Chronicles of The Honourable Arthur Carey-Dickers
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By Gad, I remember the far-off days of my youth. Ye didn’t need lessons in Britishness then, don’tcha know? All that was needed was that ye were white, heterosexual, bigoted and born south of the Watford Gap. Reminds me of the time Phillipa Hucklesberry (or was it Hillipa Fuh….no definitely Phillipa) showed me her erm, erm, forgotten what it was now, but it was jolly rude, oh well never mind.
Where was I? Oh yes, bigoted, ah now I remember, she showed me her Watford Gap. By golly what a sight – they didn’t prepare ye for that sort of thing in Biology I can tell ye. Excuse me, I think I’d better take one of me pills, where’s that bloody butler? Never around when ye need him.
Ten Minutes Later
Finally got Jenkins’ attention. Quick slurp o’ “Bishop’s Balls” brandy and a pill and I’m right as rain again. Talking of balls reminds me of when I was a sixth-former at Smithersthwaites Boarding School for Sons of Gentlemen. The head-boy was a chap by the name of Charles Barking-ffoamers (of the Surrey Barking-ffoamers). By the Lord Harry, he was an athlete beyond compare. ‘Barkers’ – as we called him, could whack, kick and punch balls all over the demned place. Rugger, tennis or cricket – didn’t matter what shape or size his balls were, Barkers could handle them.
One blissful summer’s day, summers were drier, longer and warmer back then, y’know. Anyway, our first eleven cricket team were playing a friendly against the local village team. I use the term ‘friendly’ in very loose terms, something to do with the local squire shagging village folk’s daughters. Squire William Buggring-Dicbury was also headmaster of our school, hence the hostility. Ye would have thought they’d show a bit more respect for the old traditions. But no, Buggring-on-the-Marsh residents were already losing that sense of decorum that made our Empire the envy of the civilised world.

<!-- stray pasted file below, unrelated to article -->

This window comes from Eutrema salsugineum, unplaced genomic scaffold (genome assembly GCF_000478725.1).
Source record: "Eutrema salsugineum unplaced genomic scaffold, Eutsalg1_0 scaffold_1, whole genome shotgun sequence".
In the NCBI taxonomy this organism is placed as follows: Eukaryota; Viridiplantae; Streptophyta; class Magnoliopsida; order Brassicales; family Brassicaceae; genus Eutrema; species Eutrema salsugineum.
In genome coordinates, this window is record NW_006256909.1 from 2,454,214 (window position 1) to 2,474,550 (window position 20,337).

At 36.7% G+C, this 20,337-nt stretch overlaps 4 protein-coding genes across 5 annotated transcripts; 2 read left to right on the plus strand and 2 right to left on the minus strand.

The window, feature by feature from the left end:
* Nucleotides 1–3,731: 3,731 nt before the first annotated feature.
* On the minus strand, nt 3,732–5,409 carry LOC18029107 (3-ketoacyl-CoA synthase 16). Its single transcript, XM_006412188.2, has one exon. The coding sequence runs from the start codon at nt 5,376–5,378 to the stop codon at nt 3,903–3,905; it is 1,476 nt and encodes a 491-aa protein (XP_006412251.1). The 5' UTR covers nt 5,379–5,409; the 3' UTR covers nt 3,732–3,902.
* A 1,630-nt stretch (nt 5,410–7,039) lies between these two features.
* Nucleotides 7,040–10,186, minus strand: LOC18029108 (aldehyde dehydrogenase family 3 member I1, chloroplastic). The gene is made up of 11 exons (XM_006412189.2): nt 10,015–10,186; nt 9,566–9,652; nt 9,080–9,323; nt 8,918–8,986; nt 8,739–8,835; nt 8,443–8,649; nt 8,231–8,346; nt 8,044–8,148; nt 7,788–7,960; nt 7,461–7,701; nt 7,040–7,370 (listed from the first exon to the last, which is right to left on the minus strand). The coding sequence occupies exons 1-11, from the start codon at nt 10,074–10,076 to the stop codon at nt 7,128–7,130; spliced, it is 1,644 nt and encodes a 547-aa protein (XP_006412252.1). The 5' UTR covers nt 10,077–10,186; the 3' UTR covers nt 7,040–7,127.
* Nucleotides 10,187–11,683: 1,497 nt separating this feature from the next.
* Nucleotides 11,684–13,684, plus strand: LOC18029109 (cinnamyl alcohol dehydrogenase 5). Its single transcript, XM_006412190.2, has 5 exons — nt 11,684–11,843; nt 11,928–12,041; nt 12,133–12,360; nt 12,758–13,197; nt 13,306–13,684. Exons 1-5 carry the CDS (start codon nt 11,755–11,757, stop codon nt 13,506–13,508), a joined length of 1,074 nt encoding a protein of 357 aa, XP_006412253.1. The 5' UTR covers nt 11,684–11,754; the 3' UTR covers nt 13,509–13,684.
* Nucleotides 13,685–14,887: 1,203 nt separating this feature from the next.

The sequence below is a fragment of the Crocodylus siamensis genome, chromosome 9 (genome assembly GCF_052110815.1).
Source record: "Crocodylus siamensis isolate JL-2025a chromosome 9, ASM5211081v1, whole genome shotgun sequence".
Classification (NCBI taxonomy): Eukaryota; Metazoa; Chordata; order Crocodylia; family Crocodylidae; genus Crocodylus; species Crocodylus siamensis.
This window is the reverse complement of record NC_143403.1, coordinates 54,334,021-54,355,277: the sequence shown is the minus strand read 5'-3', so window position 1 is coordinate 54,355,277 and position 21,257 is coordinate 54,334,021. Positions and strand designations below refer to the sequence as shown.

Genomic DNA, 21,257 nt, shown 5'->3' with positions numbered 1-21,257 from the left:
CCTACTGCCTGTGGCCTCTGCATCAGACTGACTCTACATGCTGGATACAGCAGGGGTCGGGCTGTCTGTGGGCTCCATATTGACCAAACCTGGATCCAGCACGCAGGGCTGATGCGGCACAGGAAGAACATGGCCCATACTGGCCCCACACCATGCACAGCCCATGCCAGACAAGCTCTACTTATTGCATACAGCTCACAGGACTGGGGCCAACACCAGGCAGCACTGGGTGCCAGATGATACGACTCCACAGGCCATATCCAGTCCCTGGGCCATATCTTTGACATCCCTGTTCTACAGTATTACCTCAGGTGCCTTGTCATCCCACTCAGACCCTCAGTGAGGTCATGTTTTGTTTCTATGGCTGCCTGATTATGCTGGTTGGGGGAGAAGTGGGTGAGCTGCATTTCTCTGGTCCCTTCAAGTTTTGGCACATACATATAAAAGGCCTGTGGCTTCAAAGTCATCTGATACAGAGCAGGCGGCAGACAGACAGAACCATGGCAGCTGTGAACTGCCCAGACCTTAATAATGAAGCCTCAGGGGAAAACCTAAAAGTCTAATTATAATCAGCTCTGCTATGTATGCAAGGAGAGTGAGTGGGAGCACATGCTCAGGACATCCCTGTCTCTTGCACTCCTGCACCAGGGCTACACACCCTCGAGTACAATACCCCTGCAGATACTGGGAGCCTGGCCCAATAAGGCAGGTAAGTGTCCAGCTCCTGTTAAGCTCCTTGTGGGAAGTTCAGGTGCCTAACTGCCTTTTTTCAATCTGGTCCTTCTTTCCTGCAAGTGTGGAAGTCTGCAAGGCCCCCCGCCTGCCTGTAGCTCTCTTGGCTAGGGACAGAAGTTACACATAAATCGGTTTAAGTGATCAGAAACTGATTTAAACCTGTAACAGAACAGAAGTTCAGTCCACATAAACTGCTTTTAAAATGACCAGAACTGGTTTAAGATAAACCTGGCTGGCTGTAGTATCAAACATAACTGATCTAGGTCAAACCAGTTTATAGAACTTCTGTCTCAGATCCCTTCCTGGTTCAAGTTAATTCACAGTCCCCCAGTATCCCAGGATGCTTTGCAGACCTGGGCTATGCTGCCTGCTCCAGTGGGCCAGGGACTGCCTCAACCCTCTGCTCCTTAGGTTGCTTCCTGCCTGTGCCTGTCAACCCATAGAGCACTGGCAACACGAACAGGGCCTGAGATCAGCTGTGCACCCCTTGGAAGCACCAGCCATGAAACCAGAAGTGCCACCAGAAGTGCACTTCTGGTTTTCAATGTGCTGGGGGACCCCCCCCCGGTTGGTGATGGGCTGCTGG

Well, Barkers was on jolly good form that day. With the first delivery he concussed the wicket-keeper with a perfect back-swing before hammering a six that went over the boundary after stunning two fielders on the way. Barkers was last man and he didn’t need to do much, our lads were already four hundred runs ahead – that was what happened when the lower orders played against their betters, of course. Back to balls; I’ll never forget the last delivery of the day; the bowler was a slow pacer with a rather good side-spin. He bowled, Barkers narrowed his steely eyes and waited for the ball to hit the ground, veer off to the side and cracked it high into the air. It hurtled over the score-board, still climbing and tore through the wing of a Sopwith Camel flying over the school playing fields.
The plane managed to land in one of our fields and bless my soul if it wasn’t Thomas ‘Puggers’ Carey-Dickers, second cousin on pater’s side and ten years my senior. Tommy was also an Old Smithersthwaitian and had decided to fly over to see how the match was going. One surprise followed another as Tommy strode over to Barkers, after punching me to the ground, well we were family after all, and shook him firmly by the hand. He said that Barkers had given him the very deuce of an idea. Thus the anti-aircraft artillery concept was developed, thanks to a chance encounter between a member of my family and the most superb ball whacker in our school’s history. Makes ye proud to be British – at least it used to.
In five hundred years time, most of us will be forgotten dust. But Hitler will still be remembered, God loves irony.